The web Directory of Information Materials for People Affected by Cancer is regularly updated and currently has details of over 1,900 booklets, leaflets, books and audiovisual materials for people affected by cancer. Most have been published in the last five years but we have included some older ones that are still useful.
Please enter a word or phrase into the search box to find relevant materials. If you want to search for a phrase, please use quotes, eg “Macmillan Cancer Support”, “Breast cancer”. If you have any questions about the web directory please contact Sue Hawkins email@example.com
Andrew’s grandad has died, and Andrew is feeling very sad and confused. Explore with your child the difficult issue of bereavement as Andrew talks about his feelings with his mum and dad. (Publisher)
This booklet aims to help families cope with the serious illness of a parent or child. It provides a range of ideas for parents or carers so that they may feel more able to explain to their children what is happening. The booklet also includes some suggestions about what parents might say to children and how to offer support.
This book has been written and designed specifically for teenagers with aim of supporting them through their bereavement using a range of activities. Narrated throughout by teenagers' words and stories, the book talks openly about the real feelings they may struggle with when someone important in their life dies. The activities in the book allow those feelings to be worked through and safely explored. Each character in the book reinforces the message that "I'm not alone". "Out of the blue" can be completed by a teenager on their own or with the help of a family member or appropriate professional. (Publisher)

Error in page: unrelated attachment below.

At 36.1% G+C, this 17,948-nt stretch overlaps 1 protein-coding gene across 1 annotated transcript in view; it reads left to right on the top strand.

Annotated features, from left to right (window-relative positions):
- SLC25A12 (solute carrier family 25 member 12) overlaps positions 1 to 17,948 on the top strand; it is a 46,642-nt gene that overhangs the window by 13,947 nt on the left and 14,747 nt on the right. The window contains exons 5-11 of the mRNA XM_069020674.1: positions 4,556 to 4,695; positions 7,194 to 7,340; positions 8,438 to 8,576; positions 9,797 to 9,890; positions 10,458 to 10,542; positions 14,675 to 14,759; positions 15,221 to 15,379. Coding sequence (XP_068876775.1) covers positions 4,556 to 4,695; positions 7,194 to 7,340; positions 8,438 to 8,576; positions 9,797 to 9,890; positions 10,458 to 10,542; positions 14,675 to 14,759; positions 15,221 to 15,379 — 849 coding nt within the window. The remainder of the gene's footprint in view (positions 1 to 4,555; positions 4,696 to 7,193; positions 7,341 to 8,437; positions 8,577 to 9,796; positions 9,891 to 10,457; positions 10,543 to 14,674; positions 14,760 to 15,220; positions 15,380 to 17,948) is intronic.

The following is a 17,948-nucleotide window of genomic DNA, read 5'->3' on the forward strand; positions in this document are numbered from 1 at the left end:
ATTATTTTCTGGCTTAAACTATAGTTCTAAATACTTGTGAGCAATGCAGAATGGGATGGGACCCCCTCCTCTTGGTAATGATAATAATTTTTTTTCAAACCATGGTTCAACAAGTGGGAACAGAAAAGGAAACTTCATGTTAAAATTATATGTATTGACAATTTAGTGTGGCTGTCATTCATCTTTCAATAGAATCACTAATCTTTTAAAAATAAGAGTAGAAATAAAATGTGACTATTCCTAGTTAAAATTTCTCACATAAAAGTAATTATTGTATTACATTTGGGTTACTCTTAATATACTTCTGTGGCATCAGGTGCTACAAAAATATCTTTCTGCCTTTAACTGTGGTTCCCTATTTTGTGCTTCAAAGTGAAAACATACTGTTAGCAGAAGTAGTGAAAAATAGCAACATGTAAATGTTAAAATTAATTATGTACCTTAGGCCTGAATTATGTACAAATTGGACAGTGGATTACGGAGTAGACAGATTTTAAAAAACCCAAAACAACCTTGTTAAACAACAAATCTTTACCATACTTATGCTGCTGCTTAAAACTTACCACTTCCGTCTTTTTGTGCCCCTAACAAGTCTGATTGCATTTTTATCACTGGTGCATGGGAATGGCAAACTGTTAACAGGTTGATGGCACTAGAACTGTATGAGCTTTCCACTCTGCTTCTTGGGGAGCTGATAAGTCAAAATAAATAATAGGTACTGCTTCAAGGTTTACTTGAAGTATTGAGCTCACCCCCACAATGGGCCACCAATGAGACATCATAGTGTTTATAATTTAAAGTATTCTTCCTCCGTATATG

Darton, Longman and Todd
A moving and tender meditation on loving, living and dying by one of the greatest Anglican spiritual writers. Michael Mayne, author of three of the best-selling spirituality titles of recent years, Learning to Dance, Pray, Love, Remember, and A Year Lost And Found, set out to complete a final book that would tackle the linked questions of what is the solid ground of a belief which for him has proved authentic and survived into old age, and how ageing may affect us physically, mentally and spiritually. On completing it, he discovered that he was suffering from cancer of the jaw, and in a nine-month journal he reflects (among much else) on whether his faith stands firm, and where God may be found in the challenging country of cancer. The Enduring Melody is a moving and tender meditation on loving, living and dying by one of the greatest living Anglican spiritual writers. Michael Mayne is the former head of religious programmes at the BBC and Dean Emeritus of Westminster. (Publisher)
'Why Mum?' is a children's picture book exploring the serious illness of parent through the eyes of seven-year-old Matthew. It works chronologically through the illness and deals with the different feelings and questions the child experiences as they arise. It also shows how life changes for him and the family and how he adapts to this. Beautifully illustrated by the author's son, this book is about one mother's illness and her family’s experience. It would be useful in any situation where a serious illness affects family life and especially where young children have to deal with difficult situations. (Publisher)
Cruse Bereavement Care
Leaflet with support and advice for young people who have been bereaved. It covers the following issues: What is bereavement?; What might I feel?; How can I cope with it all?; I feel so alone; What can help?; How long will it take?